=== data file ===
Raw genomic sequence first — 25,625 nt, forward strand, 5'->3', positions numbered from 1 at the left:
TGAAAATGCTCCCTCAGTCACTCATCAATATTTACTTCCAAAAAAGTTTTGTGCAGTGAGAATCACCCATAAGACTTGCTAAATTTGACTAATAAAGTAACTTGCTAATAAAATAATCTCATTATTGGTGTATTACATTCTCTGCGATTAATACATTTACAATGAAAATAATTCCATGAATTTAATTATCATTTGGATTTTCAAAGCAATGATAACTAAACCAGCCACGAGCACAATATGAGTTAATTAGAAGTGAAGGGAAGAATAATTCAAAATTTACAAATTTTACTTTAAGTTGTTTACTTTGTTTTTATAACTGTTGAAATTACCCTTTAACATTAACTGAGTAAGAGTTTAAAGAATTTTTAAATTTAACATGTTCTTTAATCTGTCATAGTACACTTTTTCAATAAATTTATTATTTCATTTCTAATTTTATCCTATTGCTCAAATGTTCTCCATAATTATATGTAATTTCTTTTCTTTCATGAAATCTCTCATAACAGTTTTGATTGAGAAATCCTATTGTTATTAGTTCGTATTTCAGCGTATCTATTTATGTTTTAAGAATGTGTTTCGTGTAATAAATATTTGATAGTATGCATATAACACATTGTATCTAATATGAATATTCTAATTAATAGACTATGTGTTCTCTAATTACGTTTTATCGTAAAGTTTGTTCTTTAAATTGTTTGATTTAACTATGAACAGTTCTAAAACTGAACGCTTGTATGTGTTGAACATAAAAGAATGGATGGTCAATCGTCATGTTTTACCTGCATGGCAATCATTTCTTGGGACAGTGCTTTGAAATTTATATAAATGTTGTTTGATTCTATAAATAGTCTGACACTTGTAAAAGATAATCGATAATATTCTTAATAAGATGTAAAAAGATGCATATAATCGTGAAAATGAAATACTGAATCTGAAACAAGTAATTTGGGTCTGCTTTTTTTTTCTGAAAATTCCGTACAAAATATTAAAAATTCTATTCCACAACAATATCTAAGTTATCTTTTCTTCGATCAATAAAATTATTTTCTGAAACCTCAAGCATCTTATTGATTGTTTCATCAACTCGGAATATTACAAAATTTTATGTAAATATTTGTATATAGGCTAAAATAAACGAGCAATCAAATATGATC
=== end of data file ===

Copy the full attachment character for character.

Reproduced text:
Raw genomic sequence first — 25,625 nt, forward strand, 5'->3', positions numbered from 1 at the left:
TGAAAATGCTCCCTCAGTCACTCATCAATATTTACTTCCAAAAAAGTTTTGTGCAGTGAGAATCACCCATAAGACTTGCTAAATTTGACTAATAAAGTAACTTGCTAATAAAATAATCTCATTATTGGTGTATTACATTCTCTGCGATTAATACATTTACAATGAAAATAATTCCATGAATTTAATTATCATTTGGATTTTCAAAGCAATGATAACTAAACCAGCCACGAGCACAATATGAGTTAATTAGAAGTGAAGGGAAGAATAATTCAAAATTTACAAATTTTACTTTAAGTTGTTTACTTTGTTTTTATAACTGTTGAAATTACCCTTTAACATTAACTGAGTAAGAGTTTAAAGAATTTTTAAATTTAACATGTTCTTTAATCTGTCATAGTACACTTTTTCAATAAATTTATTATTTCATTTCTAATTTTATCCTATTGCTCAAATGTTCTCCATAATTATATGTAATTTCTTTTCTTTCATGAAATCTCTCATAACAGTTTTGATTGAGAAATCCTATTGTTATTAGTTCGTATTTCAGCGTATCTATTTATGTTTTAAGAATGTGTTTCGTGTAATAAATATTTGATAGTATGCATATAACACATTGTATCTAATATGAATATTCTAATTAATAGACTATGTGTTCTCTAATTACGTTTTATCGTAAAGTTTGTTCTTTAAATTGTTTGATTTAACTATGAACAGTTCTAAAACTGAACGCTTGTATGTGTTGAACATAAAAGAATGGATGGTCAATCGTCATGTTTTACCTGCATGGCAATCATTTCTTGGGACAGTGCTTTGAAATTTATATAAATGTTGTTTGATTCTATAAATAGTCTGACACTTGTAAAAGATAATCGATAATATTCTTAATAAGATGTAAAAAGATGCATATAATCGTGAAAATGAAATACTGAATCTGAAACAAGTAATTTGGGTCTGCTTTTTTTTTCTGAAAATTCCGTACAAAATATTAAAAATTCTATTCCACAACAATATCTAAGTTATCTTTTCTTCGATCAATAAAATTATTTTCTGAAACCTCAAGCATCTTATTGATTGTTTCATCAACTCGGAATATTACAAAATTTTATGTAAATATTTGTATATAGGCTAAAATAAACGAGCAATCAAATATGATC